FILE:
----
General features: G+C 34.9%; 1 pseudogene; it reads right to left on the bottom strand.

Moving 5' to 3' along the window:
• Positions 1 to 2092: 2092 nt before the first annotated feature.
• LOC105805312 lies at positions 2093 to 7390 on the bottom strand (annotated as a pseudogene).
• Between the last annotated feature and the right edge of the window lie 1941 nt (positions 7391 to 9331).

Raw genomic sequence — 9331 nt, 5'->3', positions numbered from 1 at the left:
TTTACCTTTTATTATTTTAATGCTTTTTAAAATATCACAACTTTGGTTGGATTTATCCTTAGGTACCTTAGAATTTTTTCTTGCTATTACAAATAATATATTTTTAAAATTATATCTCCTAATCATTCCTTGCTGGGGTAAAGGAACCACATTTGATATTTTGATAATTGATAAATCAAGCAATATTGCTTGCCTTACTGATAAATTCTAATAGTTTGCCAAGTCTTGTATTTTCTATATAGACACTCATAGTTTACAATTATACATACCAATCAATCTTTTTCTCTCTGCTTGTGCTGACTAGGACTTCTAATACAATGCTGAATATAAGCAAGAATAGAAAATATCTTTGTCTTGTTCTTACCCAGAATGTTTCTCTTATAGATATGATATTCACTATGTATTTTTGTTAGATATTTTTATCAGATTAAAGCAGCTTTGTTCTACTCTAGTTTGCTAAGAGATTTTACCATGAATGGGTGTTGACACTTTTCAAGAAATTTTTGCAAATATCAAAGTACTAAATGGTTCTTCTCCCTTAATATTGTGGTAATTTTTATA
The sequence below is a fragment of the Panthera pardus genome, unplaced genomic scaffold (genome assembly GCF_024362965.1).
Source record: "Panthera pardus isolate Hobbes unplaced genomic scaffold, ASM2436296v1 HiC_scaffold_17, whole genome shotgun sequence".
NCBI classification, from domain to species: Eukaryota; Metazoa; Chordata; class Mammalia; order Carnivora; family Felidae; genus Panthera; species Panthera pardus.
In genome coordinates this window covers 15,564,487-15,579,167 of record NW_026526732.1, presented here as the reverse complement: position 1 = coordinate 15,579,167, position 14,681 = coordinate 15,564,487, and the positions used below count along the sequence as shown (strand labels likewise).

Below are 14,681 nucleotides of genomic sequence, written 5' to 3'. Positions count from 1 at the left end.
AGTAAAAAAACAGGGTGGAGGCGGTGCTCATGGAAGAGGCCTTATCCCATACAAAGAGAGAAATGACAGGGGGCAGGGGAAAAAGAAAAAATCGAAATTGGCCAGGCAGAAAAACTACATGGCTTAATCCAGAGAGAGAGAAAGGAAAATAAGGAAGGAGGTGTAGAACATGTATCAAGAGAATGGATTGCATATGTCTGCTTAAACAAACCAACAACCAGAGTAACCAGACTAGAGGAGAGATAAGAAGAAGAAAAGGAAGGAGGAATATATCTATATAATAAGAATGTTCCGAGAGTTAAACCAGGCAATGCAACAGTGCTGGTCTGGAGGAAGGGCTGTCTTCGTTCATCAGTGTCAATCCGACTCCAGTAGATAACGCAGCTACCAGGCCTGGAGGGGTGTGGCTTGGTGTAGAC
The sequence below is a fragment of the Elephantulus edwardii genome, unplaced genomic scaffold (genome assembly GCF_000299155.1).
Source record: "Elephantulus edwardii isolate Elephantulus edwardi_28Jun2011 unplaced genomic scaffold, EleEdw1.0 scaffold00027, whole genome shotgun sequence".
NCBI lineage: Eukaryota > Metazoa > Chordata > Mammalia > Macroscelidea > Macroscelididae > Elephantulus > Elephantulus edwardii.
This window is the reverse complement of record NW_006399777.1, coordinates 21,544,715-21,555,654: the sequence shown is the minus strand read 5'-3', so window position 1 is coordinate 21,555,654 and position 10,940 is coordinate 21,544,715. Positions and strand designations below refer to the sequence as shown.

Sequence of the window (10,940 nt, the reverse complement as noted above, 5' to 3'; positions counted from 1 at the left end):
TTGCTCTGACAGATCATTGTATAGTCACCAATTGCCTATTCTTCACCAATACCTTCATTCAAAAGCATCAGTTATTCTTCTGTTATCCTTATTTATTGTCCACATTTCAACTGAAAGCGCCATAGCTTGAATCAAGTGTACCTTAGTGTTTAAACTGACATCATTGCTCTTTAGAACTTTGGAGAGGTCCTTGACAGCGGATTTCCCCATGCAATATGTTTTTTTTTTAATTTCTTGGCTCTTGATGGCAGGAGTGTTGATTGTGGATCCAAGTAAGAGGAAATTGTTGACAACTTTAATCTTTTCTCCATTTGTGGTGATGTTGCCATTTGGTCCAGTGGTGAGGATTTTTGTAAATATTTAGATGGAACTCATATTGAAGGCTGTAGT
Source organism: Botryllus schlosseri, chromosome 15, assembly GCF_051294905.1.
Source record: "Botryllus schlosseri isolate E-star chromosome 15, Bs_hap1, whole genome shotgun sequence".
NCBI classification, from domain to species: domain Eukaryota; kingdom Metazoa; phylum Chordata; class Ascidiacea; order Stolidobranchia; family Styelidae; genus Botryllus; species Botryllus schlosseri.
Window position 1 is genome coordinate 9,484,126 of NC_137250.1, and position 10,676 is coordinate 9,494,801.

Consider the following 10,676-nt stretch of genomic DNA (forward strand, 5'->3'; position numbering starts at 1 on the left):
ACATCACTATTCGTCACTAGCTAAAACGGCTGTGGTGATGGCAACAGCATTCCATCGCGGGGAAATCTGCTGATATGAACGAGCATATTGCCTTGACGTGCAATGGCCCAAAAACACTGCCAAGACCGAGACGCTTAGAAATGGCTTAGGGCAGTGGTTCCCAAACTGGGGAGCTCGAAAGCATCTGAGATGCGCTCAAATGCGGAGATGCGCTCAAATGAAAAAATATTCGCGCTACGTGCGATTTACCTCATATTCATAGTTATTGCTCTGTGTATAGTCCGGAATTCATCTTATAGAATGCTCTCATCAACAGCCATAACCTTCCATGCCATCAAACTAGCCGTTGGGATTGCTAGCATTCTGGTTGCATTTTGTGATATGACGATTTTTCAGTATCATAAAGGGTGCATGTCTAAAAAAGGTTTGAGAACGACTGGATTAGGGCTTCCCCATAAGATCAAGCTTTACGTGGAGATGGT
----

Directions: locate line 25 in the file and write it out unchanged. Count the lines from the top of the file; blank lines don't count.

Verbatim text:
ACATCACTATTCGTCACTAGCTAAAACGGCTGTGGTGATGGCAACAGCATTCCATCGCGGGGAAATCTGCTGATATGAACGAGCATATTGCCTTGACGTGCAATGGCCCAAAAACACTGCCAAGACCGAGACGCTTAGAAATGGCTTAGGGCAGTGGTTCCCAAACTGGGGAGCTCGAAAGCATCTGAGATGCGCTCAAATGCGGAGATGCGCTCAAATGAAAAAATATTCGCGCTACGTGCGATTTACCTCATATTCATAGTTATTGCTCTGTGTATAGTCCGGAATTCATCTTATAGAATGCTCTCATCAACAGCCATAACCTTCCATGCCATCAAACTAGCCGTTGGGATTGCTAGCATTCTGGTTGCATTTTGTGATATGACGATTTTTCAGTATCATAAAGGGTGCATGTCTAAAAAAGGTTTGAGAACGACTGGATTAGGGCTTCCCCATAAGATCAAGCTTTACGTGGAGATGGT